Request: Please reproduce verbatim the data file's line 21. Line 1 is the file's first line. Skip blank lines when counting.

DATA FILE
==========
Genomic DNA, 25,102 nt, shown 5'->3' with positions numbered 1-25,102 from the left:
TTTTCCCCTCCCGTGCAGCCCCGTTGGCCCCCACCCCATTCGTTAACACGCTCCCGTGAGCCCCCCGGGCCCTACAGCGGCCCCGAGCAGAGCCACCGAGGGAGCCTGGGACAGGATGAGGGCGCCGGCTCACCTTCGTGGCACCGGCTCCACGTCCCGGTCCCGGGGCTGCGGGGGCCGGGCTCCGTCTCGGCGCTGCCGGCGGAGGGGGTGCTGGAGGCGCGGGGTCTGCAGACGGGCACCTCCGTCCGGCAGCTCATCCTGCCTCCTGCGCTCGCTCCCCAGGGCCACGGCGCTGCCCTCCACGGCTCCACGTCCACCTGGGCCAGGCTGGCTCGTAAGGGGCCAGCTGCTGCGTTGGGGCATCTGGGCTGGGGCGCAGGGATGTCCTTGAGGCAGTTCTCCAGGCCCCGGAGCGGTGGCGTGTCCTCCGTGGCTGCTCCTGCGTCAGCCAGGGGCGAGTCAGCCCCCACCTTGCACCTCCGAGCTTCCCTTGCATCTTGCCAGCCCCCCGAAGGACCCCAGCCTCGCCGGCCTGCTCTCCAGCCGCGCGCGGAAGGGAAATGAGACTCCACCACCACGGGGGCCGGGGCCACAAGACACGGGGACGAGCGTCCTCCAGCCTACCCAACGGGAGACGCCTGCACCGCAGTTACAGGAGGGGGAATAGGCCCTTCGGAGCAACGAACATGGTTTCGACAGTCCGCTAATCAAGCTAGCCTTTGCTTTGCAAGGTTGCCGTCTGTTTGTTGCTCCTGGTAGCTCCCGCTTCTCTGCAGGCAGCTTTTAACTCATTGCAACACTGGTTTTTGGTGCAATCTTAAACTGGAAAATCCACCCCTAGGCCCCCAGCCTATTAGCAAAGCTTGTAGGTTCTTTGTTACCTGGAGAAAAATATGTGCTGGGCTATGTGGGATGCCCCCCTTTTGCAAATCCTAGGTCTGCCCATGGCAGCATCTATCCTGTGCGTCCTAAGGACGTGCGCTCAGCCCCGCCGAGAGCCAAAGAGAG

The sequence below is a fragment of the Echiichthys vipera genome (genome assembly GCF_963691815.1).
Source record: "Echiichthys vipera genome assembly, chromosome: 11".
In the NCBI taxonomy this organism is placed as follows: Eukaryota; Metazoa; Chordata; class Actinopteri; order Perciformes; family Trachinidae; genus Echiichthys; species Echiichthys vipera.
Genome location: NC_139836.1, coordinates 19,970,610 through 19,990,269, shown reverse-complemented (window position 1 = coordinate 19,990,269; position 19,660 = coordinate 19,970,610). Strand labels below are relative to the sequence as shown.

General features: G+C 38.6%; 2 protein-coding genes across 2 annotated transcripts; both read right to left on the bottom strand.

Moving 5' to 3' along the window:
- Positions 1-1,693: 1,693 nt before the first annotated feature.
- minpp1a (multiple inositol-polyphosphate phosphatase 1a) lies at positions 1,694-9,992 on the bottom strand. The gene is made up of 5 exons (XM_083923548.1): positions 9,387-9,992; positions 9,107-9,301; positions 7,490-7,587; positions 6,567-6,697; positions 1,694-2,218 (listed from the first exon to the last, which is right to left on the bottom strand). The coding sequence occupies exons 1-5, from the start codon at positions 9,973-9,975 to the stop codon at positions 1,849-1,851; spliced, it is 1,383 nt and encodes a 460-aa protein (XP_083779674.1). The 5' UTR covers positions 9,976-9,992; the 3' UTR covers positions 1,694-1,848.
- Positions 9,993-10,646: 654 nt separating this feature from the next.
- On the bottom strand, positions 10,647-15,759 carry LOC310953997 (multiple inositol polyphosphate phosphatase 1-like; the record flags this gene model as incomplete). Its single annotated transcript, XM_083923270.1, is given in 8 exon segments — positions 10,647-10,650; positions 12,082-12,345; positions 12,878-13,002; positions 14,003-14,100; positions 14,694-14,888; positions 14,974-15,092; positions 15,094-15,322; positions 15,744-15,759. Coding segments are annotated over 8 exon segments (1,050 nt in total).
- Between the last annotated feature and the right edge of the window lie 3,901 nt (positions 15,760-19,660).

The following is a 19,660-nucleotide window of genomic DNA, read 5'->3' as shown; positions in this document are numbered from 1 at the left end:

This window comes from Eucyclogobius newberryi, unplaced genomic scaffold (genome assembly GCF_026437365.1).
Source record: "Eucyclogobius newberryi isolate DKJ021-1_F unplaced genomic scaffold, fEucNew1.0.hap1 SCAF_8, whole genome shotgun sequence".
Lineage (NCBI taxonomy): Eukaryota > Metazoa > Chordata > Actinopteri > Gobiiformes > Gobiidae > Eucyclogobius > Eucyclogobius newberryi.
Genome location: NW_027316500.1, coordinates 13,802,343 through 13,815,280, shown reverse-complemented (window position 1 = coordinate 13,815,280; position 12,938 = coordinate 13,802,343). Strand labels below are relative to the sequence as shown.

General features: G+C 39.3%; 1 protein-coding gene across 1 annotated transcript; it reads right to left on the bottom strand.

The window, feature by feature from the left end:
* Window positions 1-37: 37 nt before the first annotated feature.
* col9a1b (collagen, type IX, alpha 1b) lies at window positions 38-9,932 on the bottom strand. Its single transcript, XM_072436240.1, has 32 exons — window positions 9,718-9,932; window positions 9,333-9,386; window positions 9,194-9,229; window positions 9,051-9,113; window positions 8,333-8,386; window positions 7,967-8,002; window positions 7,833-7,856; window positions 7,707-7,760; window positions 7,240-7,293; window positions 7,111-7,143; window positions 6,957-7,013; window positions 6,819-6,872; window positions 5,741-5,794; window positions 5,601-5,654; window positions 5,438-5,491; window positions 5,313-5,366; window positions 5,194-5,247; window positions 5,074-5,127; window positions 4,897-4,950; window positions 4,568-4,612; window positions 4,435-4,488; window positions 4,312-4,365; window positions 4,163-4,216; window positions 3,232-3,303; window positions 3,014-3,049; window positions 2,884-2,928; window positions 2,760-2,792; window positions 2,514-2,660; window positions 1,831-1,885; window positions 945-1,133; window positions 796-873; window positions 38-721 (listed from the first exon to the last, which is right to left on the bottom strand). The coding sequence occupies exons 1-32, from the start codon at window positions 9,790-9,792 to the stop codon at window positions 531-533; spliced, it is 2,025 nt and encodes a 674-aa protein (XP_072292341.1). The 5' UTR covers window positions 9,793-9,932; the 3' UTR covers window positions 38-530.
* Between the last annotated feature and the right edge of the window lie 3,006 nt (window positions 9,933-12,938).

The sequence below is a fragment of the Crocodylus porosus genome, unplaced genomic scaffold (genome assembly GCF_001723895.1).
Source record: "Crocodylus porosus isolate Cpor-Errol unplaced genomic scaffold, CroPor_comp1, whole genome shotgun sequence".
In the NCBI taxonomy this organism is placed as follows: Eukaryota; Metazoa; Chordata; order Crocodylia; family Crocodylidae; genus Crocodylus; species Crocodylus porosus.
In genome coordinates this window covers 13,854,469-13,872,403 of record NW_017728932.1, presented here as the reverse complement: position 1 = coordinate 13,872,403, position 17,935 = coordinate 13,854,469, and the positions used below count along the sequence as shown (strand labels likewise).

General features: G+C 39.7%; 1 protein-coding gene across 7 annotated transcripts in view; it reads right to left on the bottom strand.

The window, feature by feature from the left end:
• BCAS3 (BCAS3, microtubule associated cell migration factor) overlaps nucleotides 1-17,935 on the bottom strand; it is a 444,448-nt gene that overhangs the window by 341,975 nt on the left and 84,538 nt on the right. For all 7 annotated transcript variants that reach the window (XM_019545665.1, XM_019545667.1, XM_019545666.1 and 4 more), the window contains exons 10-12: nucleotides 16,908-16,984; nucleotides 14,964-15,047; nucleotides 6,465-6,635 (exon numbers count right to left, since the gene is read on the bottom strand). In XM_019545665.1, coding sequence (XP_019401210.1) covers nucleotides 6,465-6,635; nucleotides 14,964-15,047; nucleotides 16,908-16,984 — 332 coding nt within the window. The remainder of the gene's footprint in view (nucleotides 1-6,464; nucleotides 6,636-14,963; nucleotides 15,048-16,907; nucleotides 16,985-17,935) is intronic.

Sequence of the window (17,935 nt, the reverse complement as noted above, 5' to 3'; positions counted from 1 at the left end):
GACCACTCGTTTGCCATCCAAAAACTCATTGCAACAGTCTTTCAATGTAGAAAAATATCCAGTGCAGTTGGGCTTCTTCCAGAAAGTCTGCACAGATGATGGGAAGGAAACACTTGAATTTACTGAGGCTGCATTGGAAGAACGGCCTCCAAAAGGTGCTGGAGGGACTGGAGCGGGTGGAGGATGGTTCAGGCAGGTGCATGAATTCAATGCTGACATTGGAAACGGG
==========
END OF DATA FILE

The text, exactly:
* Window positions 1-37: 37 nt before the first annotated feature.